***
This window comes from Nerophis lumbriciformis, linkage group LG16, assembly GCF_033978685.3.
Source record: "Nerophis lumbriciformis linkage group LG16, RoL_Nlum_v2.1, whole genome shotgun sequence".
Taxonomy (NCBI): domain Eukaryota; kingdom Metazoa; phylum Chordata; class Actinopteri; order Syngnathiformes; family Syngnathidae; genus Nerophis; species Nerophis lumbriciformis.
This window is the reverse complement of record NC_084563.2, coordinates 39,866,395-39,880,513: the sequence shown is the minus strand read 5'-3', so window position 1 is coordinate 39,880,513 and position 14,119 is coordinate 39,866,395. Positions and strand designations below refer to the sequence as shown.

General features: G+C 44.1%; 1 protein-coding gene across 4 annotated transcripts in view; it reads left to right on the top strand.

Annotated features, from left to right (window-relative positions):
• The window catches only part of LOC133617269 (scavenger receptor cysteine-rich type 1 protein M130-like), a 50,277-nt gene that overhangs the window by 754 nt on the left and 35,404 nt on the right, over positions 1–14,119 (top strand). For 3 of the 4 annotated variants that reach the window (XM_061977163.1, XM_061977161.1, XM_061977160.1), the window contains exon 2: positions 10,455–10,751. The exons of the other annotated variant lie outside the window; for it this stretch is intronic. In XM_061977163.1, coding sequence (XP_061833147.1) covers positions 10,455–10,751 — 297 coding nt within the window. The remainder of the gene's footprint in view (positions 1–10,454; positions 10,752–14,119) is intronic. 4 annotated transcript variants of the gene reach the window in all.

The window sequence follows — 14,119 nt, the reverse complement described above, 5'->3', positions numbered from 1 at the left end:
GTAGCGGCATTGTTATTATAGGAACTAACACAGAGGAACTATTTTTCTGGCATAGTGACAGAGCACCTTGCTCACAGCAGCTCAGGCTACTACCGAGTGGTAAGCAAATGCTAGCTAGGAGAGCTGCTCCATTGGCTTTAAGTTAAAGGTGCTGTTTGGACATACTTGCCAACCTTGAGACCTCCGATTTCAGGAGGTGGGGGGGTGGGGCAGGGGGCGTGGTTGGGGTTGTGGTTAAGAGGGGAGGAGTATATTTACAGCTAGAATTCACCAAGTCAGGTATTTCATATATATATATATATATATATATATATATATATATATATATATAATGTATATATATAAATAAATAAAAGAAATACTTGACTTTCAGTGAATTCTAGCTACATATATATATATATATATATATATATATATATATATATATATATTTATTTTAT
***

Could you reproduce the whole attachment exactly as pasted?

This window comes from Nerophis lumbriciformis, linkage group LG16, assembly GCF_033978685.3.
Source record: "Nerophis lumbriciformis linkage group LG16, RoL_Nlum_v2.1, whole genome shotgun sequence".
Taxonomy (NCBI): domain Eukaryota; kingdom Metazoa; phylum Chordata; class Actinopteri; order Syngnathiformes; family Syngnathidae; genus Nerophis; species Nerophis lumbriciformis.
This window is the reverse complement of record NC_084563.2, coordinates 39,866,395-39,880,513: the sequence shown is the minus strand read 5'-3', so window position 1 is coordinate 39,880,513 and position 14,119 is coordinate 39,866,395. Positions and strand designations below refer to the sequence as shown.

General features: G+C 44.1%; 1 protein-coding gene across 4 annotated transcripts in view; it reads left to right on the top strand.

Annotated features, from left to right (window-relative positions):
• The window catches only part of LOC133617269 (scavenger receptor cysteine-rich type 1 protein M130-like), a 50,277-nt gene that overhangs the window by 754 nt on the left and 35,404 nt on the right, over positions 1–14,119 (top strand). For 3 of the 4 annotated variants that reach the window (XM_061977163.1, XM_061977161.1, XM_061977160.1), the window contains exon 2: positions 10,455–10,751. The exons of the other annotated variant lie outside the window; for it this stretch is intronic. In XM_061977163.1, coding sequence (XP_061833147.1) covers positions 10,455–10,751 — 297 coding nt within the window. The remainder of the gene's footprint in view (positions 1–10,454; positions 10,752–14,119) is intronic. 4 annotated transcript variants of the gene reach the window in all.

The window sequence follows — 14,119 nt, the reverse complement described above, 5'->3', positions numbered from 1 at the left end:
GTAGCGGCATTGTTATTATAGGAACTAACACAGAGGAACTATTTTTCTGGCATAGTGACAGAGCACCTTGCTCACAGCAGCTCAGGCTACTACCGAGTGGTAAGCAAATGCTAGCTAGGAGAGCTGCTCCATTGGCTTTAAGTTAAAGGTGCTGTTTGGACATACTTGCCAACCTTGAGACCTCCGATTTCAGGAGGTGGGGGGGTGGGGCAGGGGGCGTGGTTGGGGTTGTGGTTAAGAGGGGAGGAGTATATTTACAGCTAGAATTCACCAAGTCAGGTATTTCATATATATATATATATATATATATATATATATATATATATATATAATGTATATATATAAATAAATAAAAGAAATACTTGACTTTCAGTGAATTCTAGCTACATATATATATATATATATATATATATATATATATATATATATATTTATTTTAT